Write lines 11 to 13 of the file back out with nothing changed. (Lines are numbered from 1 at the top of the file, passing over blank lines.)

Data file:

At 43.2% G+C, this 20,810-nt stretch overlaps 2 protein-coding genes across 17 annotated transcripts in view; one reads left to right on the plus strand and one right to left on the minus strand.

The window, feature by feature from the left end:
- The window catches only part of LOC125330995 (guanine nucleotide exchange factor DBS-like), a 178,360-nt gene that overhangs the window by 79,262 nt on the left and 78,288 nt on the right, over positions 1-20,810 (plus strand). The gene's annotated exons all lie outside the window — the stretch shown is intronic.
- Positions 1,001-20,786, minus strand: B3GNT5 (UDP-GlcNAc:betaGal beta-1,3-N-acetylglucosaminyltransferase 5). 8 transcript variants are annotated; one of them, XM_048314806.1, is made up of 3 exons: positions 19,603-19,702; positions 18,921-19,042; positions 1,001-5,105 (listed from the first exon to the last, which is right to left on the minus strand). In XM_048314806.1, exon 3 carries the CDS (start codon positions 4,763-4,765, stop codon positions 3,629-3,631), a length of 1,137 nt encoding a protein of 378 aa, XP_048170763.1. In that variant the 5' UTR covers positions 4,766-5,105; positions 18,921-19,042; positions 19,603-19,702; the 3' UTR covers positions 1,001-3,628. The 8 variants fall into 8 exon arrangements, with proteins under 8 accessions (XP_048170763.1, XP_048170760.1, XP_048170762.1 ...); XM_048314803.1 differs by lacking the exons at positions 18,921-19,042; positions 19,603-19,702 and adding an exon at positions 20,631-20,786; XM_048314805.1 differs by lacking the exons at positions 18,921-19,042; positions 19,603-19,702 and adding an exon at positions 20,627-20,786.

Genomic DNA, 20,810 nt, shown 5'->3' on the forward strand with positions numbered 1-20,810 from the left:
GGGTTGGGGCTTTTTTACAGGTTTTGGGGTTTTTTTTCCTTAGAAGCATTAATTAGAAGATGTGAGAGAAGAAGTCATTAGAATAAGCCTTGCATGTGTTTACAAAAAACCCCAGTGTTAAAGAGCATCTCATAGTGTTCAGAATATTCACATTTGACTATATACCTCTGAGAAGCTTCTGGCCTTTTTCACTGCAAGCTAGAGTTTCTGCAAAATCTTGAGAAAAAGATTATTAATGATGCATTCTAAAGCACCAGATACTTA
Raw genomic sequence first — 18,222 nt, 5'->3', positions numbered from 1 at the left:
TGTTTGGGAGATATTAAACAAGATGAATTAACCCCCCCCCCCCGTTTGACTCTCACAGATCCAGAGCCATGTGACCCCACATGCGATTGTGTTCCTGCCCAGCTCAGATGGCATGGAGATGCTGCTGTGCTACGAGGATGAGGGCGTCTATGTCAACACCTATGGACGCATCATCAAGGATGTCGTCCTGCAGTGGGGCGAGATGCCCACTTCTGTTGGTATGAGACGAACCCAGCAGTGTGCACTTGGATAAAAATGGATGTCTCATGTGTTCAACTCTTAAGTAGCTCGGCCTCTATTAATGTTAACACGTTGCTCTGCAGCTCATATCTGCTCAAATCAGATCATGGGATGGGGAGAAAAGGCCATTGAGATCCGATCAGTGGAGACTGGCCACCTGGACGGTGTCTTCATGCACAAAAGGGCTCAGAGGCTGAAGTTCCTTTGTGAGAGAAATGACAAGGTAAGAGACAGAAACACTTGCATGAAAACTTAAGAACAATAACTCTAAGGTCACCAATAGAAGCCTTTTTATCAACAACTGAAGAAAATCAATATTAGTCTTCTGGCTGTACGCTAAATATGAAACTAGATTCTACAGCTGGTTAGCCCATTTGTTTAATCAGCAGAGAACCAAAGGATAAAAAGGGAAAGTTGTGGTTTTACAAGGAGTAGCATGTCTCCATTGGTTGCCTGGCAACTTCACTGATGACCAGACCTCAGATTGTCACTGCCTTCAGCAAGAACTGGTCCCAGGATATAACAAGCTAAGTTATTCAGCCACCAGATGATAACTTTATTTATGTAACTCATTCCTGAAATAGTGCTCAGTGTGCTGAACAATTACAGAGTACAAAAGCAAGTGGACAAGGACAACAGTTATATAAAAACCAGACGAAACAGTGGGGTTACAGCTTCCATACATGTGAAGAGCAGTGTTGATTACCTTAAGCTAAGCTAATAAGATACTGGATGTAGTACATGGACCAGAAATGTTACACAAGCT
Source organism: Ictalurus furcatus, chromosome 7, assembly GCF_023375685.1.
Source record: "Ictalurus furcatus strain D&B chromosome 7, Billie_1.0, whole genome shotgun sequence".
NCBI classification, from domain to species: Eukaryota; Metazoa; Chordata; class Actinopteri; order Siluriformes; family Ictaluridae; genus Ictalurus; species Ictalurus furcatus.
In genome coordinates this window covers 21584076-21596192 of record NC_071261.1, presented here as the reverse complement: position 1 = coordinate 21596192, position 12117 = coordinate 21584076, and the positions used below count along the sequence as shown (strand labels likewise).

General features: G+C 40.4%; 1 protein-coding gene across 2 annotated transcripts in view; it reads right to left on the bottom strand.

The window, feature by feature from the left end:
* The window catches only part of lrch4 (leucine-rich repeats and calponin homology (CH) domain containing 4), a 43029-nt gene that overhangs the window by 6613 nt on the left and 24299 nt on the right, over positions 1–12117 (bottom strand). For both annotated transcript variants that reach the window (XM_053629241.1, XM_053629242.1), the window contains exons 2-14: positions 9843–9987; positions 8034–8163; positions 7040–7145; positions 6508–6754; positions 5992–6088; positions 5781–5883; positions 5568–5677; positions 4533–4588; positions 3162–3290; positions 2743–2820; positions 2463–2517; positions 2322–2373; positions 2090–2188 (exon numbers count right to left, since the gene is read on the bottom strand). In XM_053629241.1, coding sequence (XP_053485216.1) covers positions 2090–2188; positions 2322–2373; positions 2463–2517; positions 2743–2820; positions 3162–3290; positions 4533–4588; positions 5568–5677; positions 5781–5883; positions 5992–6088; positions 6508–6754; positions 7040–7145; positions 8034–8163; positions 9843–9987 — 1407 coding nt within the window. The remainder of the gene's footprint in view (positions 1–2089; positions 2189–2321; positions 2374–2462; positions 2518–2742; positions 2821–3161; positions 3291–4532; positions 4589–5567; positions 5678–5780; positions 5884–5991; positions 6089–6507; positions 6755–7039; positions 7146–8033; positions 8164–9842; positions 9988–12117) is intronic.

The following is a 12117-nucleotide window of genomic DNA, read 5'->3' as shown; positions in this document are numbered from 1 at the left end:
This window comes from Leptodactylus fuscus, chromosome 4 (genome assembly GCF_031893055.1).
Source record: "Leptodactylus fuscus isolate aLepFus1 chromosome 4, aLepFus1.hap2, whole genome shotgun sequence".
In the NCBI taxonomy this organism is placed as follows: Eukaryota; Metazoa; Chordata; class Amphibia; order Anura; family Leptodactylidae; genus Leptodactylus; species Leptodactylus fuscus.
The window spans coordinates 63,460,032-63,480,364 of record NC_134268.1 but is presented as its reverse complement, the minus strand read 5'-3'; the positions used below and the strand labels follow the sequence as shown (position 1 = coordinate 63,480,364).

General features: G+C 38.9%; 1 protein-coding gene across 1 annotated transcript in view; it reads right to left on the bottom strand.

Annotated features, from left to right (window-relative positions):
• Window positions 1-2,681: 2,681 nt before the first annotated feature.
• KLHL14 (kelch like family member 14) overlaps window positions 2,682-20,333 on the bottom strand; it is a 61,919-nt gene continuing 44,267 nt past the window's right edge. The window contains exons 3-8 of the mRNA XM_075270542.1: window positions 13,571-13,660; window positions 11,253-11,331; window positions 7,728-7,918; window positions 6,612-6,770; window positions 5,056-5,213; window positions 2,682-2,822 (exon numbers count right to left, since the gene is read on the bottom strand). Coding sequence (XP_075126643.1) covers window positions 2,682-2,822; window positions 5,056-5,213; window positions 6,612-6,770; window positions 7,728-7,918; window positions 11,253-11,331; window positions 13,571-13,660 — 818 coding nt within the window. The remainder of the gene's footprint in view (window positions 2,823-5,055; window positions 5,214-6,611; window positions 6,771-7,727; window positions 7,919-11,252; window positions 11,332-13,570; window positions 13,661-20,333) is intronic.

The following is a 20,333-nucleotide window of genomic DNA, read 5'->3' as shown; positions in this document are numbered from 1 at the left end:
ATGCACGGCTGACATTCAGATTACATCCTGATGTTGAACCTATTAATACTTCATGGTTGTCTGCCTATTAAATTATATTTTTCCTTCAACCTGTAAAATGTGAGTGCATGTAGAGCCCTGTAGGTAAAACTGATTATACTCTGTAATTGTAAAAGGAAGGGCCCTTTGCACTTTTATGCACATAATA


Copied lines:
NCBI classification, from domain to species: Eukaryota; Metazoa; Chordata; class Actinopteri; order Siluriformes; family Ictaluridae; genus Ictalurus; species Ictalurus furcatus.
In genome coordinates this window covers 21584076-21596192 of record NC_071261.1, presented here as the reverse complement: position 1 = coordinate 21596192, position 12117 = coordinate 21584076, and the positions used below count along the sequence as shown (strand labels likewise).

General features: G+C 40.4%; 1 protein-coding gene across 2 annotated transcripts in view; it reads right to left on the bottom strand.